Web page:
Variable Interest Entities
|12 Months Ended|
Dec. 31, 2017
|Variable Interest Entities [Abstract]|
|Variable Interest Entities||
4. Variable Interest Entities
We sell VOI notes receivable through special purpose finance entities. These transactions are generally structured as non-recourse to us and are designed to provide liquidity for us and to transfer the economic risks and benefits of the notes receivable to third parties. In a securitization, various classes of debt securities are issued by the special purpose finance entities that are generally collateralized by a single tranche of transferred assets, which consist of VOI notes receivable. We service the securitized notes receivable for a fee pursuant to servicing agreements negotiated with third parties based on market conditions at the time of the securitization.
In these securitizations, we generally retain a portion of the securities and continue to service the securitized notes receivable. Under these arrangements, the cash payments received from obligors on the receivables sold are generally applied monthly to pay fees to service providers, make interest and principal payments to investors, and fund required reserves, if any, with the remaining balance of such cash retained by us; however, to the extent the portfolio of receivables fails to satisfy specified performance criteria (as may occur due to, among other things, an increase in default rates or credit loss severity) or other trigger events occur, the funds received from obligors are required to be distributed on an accelerated basis to investors. Depending on the circumstances and the transaction, the application of the accelerated payment formula may be permanent or temporary until the trigger event is cured. As of December 31, 2017, we were in compliance with all applicable terms under our securitization transactions, and no trigger events had occurred.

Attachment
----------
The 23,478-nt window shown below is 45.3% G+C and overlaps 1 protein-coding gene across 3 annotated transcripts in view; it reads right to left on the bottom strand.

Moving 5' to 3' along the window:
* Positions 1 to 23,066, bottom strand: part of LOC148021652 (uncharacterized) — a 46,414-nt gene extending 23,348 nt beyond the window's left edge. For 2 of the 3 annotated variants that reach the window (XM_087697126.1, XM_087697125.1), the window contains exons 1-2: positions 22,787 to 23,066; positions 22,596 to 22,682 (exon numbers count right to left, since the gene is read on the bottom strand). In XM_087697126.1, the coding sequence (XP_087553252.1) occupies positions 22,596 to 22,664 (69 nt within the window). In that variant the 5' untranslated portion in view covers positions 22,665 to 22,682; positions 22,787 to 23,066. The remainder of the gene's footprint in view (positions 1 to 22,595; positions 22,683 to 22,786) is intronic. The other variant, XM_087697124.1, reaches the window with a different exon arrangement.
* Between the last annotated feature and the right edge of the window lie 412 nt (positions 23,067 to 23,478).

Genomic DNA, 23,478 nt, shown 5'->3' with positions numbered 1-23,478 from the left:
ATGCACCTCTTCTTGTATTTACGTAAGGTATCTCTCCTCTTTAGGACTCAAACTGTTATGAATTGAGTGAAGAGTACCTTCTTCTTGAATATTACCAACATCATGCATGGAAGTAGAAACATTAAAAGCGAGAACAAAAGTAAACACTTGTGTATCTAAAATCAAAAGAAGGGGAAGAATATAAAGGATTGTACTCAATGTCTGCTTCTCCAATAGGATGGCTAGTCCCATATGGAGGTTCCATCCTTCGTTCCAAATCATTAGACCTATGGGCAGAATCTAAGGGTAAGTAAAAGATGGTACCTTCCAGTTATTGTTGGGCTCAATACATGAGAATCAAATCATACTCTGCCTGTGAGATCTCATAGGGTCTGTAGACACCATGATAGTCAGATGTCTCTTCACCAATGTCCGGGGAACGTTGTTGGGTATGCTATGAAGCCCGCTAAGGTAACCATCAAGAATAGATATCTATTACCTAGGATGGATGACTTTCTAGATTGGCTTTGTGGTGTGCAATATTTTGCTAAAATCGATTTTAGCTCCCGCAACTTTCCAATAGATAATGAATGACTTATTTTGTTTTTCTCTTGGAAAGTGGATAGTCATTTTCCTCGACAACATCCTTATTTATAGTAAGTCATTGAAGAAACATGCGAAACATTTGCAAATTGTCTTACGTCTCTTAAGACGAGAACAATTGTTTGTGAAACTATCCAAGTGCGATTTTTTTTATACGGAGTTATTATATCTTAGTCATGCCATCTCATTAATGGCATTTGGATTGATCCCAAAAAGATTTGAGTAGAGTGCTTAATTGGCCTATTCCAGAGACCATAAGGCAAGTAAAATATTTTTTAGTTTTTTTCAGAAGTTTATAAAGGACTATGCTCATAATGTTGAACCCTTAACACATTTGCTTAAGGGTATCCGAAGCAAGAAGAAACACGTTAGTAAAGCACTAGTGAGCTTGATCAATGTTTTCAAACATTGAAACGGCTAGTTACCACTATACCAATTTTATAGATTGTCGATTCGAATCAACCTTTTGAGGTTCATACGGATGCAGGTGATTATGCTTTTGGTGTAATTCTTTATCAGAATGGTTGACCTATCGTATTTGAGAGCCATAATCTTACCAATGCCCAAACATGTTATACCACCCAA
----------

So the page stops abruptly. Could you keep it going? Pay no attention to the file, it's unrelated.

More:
In accordance with applicable accounting guidance for the consolidation of VIEs, we analyze our variable interests, which may consist of loans, servicing rights, guarantees, and equity investments, to determine if an entity in which we have a variable interest is a VIE. The analysis includes a review of both quantitative and qualitative factors. We base our quantitative analysis on the forecasted cash flows of the entity, and base our qualitative analysis on the structure of the entity, including our decision-making ability and authority with respect to the entity, and relevant financial agreements. We also use our qualitative analysis to determine if we must consolidate a VIE as the primary beneficiary. In accordance with applicable accounting guidance, we have determined these securitization entities to be VIEs of which we are the primary beneficiary and, therefore, we consolidate the entities into our financial statements.
Under the terms of certain of our VOI note sales, we have the right to repurchase or substitute a limited amount of defaulted notes for new notes at the outstanding principal balance plus accrued interest. Voluntary repurchases and substitutions by us of defaulted notes during 2017, 2016 and 2015 were $9.5 million, $6.5 million and $3.3 million, respectively. Our maximum exposure to loss relating to our non-recourse securitization entities is the difference between the outstanding VOI notes receivable and the notes payable, plus cash reserves and any additional residual interest in future cash flows from collateral.
The assets and liabilities of our consolidated VIEs are as follows (in thousands):
The restricted cash and the securitized notes receivable balances disclosed in the table above are restricted to satisfy obligations of the VIEs.